The Pharmacists’ Defence Association (PDA) has released survey results that show seven basic standards of pharmacy safety are regularly not being met and is demanding action to protect patients, pharmacists, and the tax payer.
The PDA are concerned that while pharmacies are allowed to fail to meet these standards, it is pharmacists who are keeping patients safe by putting themselves into unsafe working conditions which places hard working health professionals and their careers into unreasonable levels of stress and risk.
Around 2,000 pharmacists responded to the survey and were asked in their direct recent experience how often the standards detailed in their Safer Pharmacies Charter were met.
For each standard the pharmacists were asked if in their experience the standard was met:
- None of the time (value = 1)
- Minority of the time (value = 2)
- Around half of the time (value = 3)
- Most of the time (value = 4)
- All of the time (value = 5)
This gave the PDA an average score for each standard detailed in the charter, with an overall score of 5.00 meaning the safety standard was always met and 1.00 meaning it was never met.
The overall scores were as follows:
1. No Self-Checking 3.28
2. Safe Staffing 2.85
3. Access to a Pharmacist 4.21
4. Adequate Rest 2.62
5. Respect for Professional Judgement 3.16
6. Raising Concerns 2.66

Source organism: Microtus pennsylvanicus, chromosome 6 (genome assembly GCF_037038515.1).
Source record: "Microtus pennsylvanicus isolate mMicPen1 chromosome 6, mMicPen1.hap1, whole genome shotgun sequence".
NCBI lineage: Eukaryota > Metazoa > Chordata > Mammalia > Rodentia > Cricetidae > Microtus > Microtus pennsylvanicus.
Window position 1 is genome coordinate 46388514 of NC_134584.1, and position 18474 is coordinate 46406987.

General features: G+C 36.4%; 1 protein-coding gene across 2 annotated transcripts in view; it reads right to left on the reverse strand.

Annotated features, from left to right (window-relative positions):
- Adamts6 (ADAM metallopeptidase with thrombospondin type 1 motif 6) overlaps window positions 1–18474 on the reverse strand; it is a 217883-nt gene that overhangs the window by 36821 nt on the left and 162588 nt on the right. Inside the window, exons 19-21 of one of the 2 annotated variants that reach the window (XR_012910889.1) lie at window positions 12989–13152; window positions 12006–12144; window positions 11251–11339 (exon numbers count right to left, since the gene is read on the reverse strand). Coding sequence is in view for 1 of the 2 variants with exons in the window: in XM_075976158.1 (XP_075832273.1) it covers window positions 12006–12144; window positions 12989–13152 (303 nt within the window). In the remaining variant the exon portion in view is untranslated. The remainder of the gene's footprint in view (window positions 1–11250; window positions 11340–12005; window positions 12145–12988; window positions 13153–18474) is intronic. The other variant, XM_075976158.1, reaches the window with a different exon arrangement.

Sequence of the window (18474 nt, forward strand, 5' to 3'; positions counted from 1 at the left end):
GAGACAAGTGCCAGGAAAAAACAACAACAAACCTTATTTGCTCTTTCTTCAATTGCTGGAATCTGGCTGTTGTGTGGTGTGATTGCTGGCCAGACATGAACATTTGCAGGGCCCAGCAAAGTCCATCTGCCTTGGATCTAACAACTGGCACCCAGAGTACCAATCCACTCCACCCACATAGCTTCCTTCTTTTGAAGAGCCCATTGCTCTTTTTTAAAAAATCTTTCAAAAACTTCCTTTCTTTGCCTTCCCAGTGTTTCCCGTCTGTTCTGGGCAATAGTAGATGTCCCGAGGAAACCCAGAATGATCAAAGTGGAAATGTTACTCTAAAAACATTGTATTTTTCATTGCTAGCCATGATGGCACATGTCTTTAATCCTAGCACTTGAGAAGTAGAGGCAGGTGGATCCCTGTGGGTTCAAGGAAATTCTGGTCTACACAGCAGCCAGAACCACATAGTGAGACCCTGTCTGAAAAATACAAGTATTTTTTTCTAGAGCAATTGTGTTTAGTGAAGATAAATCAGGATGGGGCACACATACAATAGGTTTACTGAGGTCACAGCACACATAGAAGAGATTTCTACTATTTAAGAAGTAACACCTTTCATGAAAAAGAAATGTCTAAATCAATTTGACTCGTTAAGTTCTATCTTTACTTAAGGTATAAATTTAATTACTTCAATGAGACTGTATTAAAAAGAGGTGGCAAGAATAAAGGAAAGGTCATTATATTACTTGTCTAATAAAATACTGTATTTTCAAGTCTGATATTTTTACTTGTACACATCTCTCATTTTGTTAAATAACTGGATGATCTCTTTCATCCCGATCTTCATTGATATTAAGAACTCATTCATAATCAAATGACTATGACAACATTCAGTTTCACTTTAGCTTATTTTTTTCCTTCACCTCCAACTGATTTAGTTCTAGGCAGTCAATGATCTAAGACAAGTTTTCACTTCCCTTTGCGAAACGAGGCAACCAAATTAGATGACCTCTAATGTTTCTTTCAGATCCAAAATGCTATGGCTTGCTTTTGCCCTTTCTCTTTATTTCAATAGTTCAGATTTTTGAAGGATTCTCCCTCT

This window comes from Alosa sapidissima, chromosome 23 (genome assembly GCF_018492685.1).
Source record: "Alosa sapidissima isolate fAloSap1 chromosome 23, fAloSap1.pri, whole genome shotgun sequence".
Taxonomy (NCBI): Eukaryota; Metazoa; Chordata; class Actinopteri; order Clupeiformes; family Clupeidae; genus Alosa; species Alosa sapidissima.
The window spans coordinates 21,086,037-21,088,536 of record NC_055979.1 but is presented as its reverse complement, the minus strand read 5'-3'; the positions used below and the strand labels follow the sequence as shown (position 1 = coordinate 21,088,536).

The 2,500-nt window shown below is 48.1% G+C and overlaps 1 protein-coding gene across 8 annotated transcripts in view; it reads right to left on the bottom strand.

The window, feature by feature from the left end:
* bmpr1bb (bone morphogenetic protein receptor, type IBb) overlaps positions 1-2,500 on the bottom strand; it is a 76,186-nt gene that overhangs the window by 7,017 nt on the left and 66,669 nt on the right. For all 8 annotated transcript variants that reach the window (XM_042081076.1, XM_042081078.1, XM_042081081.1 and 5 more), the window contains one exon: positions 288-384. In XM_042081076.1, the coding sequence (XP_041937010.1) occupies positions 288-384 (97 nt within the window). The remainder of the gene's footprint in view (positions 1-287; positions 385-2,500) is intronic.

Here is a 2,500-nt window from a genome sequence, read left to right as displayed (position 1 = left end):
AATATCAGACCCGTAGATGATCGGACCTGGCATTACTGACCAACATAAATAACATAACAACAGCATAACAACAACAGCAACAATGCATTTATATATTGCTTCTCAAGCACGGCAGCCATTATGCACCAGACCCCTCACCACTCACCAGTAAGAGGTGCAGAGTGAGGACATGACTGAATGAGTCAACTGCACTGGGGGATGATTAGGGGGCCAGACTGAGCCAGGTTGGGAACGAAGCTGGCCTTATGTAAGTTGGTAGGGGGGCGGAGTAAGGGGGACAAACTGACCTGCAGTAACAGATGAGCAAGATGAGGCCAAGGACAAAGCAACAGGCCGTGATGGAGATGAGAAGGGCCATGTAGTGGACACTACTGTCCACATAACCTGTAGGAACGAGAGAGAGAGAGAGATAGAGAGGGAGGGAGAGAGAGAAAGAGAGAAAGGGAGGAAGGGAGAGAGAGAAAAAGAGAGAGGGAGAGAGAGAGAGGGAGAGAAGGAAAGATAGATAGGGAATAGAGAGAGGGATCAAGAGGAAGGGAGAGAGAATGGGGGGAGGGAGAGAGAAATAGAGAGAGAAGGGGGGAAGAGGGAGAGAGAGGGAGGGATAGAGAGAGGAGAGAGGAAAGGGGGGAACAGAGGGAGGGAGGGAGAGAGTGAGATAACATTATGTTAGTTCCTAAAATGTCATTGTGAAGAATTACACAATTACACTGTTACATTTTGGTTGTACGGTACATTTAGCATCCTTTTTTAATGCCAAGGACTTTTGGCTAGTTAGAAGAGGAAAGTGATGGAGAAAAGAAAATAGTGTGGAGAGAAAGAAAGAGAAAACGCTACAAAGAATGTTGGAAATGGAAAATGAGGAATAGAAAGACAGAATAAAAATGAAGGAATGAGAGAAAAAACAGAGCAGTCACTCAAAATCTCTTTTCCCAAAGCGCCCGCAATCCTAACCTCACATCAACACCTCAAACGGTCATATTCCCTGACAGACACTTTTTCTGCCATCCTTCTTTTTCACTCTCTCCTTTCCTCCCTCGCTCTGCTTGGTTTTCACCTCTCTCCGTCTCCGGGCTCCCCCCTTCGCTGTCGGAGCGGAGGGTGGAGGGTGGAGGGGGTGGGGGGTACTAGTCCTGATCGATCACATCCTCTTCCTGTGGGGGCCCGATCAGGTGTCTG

7. Physically Safe 3.53
Analysis of the survey showed significant detailed concerns, such as more than half of respondents saying that they had adequate rest or were able to raise concerns less than half of the time. The survey results can be downloaded here. Sample quotes from respondents can be found here.
Responsibility for safety sits with the pharmacy regulator, and following the launch of the PDA’s Safer Pharmacy Charter last year, a statement from the main UK pharmacy regulator, the GPhC, claimed that, ‘The key points set out in the PDA’s charter reflect a number of the standards that we set for registered pharmacies and pharmacy professionals. These standards include making sure there are enough staff, suitably qualified and skilled, for the safe and effective provision of the pharmacy services provided, that staff can comply with their own professional and legal obligations, and that staff are empowered to raise concerns.’
Alima Batchelor, Head of Policy at PDA, said, ‘We are disappointed that we have even had to produce a charter of such basic standards, but these survey results and feedback from pharmacists shows why it was needed. Our members are passionate about patient safety however these standards are not something they can directly control, employers need to do more and the regulators need to make sure that they do.’